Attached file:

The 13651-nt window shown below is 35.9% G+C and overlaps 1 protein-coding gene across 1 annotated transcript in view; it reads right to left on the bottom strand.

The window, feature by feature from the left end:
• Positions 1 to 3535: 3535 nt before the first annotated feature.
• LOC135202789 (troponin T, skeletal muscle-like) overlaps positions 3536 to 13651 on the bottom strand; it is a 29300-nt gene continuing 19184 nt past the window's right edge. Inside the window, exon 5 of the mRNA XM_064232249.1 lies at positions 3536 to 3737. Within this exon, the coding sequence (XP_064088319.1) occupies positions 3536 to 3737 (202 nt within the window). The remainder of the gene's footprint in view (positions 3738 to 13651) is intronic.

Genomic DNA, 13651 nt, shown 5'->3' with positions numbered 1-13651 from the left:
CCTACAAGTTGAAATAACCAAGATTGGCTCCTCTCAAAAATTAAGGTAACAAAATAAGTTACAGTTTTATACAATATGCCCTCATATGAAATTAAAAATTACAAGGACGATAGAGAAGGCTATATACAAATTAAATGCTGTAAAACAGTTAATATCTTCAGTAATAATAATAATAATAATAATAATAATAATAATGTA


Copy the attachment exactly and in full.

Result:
The 13651-nt window shown below is 35.9% G+C and overlaps 1 protein-coding gene across 1 annotated transcript in view; it reads right to left on the bottom strand.

The window, feature by feature from the left end:
• Positions 1 to 3535: 3535 nt before the first annotated feature.
• LOC135202789 (troponin T, skeletal muscle-like) overlaps positions 3536 to 13651 on the bottom strand; it is a 29300-nt gene continuing 19184 nt past the window's right edge. Inside the window, exon 5 of the mRNA XM_064232249.1 lies at positions 3536 to 3737. Within this exon, the coding sequence (XP_064088319.1) occupies positions 3536 to 3737 (202 nt within the window). The remainder of the gene's footprint in view (positions 3738 to 13651) is intronic.

Genomic DNA, 13651 nt, shown 5'->3' with positions numbered 1-13651 from the left:
CCTACAAGTTGAAATAACCAAGATTGGCTCCTCTCAAAAATTAAGGTAACAAAATAAGTTACAGTTTTATACAATATGCCCTCATATGAAATTAAAAATTACAAGGACGATAGAGAAGGCTATATACAAATTAAATGCTGTAAAACAGTTAATATCTTCAGTAATAATAATAATAATAATAATAATAATAATAATGTA